Governor of typhoon-hit Philippines region says he won’t be able to stop looting if they don’t receive aid

‘If you would not send money for food, you should send soldiers and police, because if not, looting will break out here’

Arpan Rai
Tuesday 21 December 2021 13:13
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<p>Residents stand amid damaged homes following Typhoon Rai in Talisay, Cebu province, central Philippines</p>

Residents stand amid damaged homes following Typhoon Rai in Talisay, Cebu province, central Philippines

A week after Typhoon Rai ravaged the Philippines, the governor of the central Bohol province has asked the federal administration for money and food aid for desolate citizens, in the absence of which he warned looting would break out.

Talking on local radio network DZBB, governor Arthur Yap said he is unable to provide food and other aid to visibly desperate and typhoon-hit millions after replenishing his contingency fund as the island province has been left without power and cellphone reception.

"If you would not send money for food, you should send soldiers and police, because if not, lootings will break out here," the governor said after thanking president Rodrigo Duterte for visiting Bohol over the weekend.

He said some incidents of looting have been reported from small merchandise stores.

Mr Yap warned that the situation of theft and loot can worsen if people grow desperate for their survival, even as he stated that the situation remained under control.

He added that people on the disaster-hit archipelago are unable to withdraw their cash from banks without power connection and cellphone reception.

The local crisis has been compounded by fuel and water shortages which have led to long queues, the governor said in his radio address.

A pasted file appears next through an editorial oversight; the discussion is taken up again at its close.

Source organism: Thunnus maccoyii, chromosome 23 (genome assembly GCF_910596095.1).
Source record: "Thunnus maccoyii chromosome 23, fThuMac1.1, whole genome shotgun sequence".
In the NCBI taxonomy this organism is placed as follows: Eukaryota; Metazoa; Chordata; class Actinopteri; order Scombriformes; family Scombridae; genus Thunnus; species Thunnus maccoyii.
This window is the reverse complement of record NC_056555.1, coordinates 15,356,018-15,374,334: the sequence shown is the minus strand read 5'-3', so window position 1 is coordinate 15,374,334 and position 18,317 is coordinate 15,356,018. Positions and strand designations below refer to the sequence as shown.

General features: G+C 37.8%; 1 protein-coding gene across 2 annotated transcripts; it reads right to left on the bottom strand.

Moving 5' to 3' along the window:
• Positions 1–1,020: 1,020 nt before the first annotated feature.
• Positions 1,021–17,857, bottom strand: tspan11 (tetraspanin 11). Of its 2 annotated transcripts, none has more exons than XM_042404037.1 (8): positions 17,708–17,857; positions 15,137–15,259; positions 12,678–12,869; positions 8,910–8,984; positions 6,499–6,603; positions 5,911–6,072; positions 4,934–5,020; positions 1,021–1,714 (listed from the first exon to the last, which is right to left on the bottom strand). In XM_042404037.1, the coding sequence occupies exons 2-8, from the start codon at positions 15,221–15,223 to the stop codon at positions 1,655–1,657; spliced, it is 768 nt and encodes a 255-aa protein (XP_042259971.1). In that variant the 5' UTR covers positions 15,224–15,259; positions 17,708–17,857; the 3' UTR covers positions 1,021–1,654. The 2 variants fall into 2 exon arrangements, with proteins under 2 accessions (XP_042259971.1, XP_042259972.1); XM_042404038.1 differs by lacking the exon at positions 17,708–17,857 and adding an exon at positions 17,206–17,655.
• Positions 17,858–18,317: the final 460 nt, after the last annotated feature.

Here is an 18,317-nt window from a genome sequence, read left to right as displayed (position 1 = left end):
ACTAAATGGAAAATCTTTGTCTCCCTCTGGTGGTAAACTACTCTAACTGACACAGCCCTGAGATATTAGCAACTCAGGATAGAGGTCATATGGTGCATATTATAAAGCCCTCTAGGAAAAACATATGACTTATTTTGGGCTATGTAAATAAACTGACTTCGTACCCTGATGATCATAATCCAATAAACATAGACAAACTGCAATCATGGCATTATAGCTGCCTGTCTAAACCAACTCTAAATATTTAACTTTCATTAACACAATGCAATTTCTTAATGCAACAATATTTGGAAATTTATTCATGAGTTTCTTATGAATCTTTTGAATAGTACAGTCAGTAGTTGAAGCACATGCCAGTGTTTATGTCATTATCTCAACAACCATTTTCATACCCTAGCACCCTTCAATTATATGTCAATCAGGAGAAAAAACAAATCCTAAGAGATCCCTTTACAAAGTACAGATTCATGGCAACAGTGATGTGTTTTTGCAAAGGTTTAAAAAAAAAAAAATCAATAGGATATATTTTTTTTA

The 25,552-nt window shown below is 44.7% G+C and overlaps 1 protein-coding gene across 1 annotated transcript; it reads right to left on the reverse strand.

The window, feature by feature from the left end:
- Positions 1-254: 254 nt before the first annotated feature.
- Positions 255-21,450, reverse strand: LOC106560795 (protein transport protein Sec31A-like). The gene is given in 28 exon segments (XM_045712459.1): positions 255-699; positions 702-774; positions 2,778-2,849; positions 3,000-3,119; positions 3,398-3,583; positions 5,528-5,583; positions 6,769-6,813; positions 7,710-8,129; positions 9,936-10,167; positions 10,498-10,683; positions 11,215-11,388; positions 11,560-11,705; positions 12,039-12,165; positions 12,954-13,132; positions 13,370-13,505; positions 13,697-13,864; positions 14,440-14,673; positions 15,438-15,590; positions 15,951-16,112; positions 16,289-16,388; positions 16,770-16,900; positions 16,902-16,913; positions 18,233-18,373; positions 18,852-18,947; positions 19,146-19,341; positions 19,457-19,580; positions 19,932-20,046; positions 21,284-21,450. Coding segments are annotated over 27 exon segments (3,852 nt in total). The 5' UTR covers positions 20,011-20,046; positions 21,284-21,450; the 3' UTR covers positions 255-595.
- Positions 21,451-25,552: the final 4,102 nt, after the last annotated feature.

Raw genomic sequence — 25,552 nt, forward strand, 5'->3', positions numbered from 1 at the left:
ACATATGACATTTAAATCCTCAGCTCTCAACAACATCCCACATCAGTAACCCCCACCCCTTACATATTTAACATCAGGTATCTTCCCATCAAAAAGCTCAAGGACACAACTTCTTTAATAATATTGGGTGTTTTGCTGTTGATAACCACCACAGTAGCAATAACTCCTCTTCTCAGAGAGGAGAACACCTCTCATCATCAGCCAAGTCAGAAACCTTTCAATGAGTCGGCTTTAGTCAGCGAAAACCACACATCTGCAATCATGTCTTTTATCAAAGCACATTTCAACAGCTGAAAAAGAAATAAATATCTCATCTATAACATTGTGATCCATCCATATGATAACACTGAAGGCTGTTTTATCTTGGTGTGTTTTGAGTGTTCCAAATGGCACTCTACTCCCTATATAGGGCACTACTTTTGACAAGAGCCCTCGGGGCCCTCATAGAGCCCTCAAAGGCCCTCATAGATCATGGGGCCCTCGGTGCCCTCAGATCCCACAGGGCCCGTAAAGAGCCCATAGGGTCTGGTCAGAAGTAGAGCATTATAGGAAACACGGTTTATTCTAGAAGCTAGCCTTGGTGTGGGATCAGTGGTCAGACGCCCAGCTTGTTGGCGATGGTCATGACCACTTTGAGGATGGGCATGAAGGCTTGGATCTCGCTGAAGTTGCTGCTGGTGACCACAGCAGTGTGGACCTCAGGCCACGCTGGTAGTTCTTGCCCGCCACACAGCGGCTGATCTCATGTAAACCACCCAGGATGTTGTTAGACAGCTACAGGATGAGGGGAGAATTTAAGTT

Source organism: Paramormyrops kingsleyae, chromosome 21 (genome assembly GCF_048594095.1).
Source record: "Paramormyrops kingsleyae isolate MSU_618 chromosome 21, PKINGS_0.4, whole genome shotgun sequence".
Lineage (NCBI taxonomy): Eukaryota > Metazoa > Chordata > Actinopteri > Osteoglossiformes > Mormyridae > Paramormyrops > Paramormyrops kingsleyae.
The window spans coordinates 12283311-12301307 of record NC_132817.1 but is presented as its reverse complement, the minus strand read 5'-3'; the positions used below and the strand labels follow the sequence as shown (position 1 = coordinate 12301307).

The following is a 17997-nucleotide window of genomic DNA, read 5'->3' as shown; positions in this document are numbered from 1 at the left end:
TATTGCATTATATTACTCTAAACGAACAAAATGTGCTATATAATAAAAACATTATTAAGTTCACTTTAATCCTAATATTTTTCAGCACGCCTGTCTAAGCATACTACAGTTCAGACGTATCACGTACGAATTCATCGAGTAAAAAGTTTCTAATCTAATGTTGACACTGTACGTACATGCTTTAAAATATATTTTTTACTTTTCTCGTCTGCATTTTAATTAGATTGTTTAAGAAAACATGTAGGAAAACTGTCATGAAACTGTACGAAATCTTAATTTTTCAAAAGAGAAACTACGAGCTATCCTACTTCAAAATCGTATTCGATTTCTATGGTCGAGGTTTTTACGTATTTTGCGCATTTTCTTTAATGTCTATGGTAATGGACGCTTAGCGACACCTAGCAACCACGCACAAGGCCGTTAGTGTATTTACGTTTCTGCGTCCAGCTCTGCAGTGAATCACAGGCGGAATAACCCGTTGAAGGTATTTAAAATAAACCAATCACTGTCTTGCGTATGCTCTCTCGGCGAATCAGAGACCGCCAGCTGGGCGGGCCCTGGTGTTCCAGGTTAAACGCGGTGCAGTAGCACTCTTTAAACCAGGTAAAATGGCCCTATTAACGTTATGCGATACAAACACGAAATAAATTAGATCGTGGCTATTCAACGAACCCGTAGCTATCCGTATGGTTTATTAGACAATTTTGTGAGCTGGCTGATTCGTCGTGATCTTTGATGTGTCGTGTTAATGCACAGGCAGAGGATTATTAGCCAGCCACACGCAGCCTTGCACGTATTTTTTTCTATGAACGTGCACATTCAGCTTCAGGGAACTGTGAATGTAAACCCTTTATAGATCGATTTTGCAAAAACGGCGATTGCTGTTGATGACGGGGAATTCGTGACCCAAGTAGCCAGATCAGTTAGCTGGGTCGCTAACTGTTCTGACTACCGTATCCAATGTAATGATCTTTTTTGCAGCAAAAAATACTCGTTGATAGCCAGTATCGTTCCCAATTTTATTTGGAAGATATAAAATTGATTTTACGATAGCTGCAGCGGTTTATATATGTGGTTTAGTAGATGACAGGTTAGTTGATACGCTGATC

He stated that he will not be able to stop the consequences without outside help, army troops and the police.

However, the national police said widespread looting was not a problem in the concerned areas. They said they were ready to deal with any lawlessness.

Battered by the most powerful typhoon ever this year witnessed, officials in the Philippines reported 375 deaths, 500 injured and 50 missing, including nearly 100 dead in Bohol.

The toll is expected to surge as rescue operations comb the affected areas.

The federal administration’s social welfare department has vowed to help the homeless and displaced locals with 35,000 food packets after the president’s visit.

However, the packets are yet to reach the tens of thousands. At least 375,000 families inhabit Bohol.

Rescue operations launched by the government’s emergency crew are expected to restore the power connection in 227 cities and towns.

As of Monday, power connections have resumed only in 21 cities and towns, while 106 cities and towns have started receiving cellphone connection.

The typhoon has torpedoed the island nation which was still recovering from Covid-19 pandemic and had used up most of its emergency funds to help the coronavirus-affected population.

President Duterte vowed that the administration will raise two billion pesos (£30m) from the state agency savings in a bid to support the typhoon-hit areas.

Island nation’s Asian neighbours Japan and China have come together to help the Philippines with power generators, camping tents, sleeping pads, water containers and tarpaulin roofing sheets, and 20,000 food packs and rice, respectively.

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